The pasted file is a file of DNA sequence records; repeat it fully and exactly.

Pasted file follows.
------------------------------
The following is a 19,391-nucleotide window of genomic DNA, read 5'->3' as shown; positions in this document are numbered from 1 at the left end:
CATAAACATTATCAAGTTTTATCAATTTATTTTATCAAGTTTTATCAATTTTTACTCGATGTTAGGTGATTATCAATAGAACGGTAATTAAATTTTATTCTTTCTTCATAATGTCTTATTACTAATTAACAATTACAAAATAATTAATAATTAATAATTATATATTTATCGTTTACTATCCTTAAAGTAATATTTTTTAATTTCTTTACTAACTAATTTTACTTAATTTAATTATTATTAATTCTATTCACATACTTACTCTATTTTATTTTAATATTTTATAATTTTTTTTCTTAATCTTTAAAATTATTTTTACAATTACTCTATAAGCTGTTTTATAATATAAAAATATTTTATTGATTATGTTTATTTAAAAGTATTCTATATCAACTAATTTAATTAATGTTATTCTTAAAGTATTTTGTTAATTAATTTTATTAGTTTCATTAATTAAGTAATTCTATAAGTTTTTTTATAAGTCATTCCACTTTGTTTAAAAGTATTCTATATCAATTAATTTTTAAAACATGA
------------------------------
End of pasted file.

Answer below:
The following is a 19,391-nucleotide window of genomic DNA, read 5'->3' as shown; positions in this document are numbered from 1 at the left end:
CATAAACATTATCAAGTTTTATCAATTTATTTTATCAAGTTTTATCAATTTTTACTCGATGTTAGGTGATTATCAATAGAACGGTAATTAAATTTTATTCTTTCTTCATAATGTCTTATTACTAATTAACAATTACAAAATAATTAATAATTAATAATTATATATTTATCGTTTACTATCCTTAAAGTAATATTTTTTAATTTCTTTACTAACTAATTTTACTTAATTTAATTATTATTAATTCTATTCACATACTTACTCTATTTTATTTTAATATTTTATAATTTTTTTTCTTAATCTTTAAAATTATTTTTACAATTACTCTATAAGCTGTTTTATAATATAAAAATATTTTATTGATTATGTTTATTTAAAAGTATTCTATATCAACTAATTTAATTAATGTTATTCTTAAAGTATTTTGTTAATTAATTTTATTAGTTTCATTAATTAAGTAATTCTATAAGTTTTTTTATAAGTCATTCCACTTTGTTTAAAAGTATTCTATATCAATTAATTTTTAAAACATGA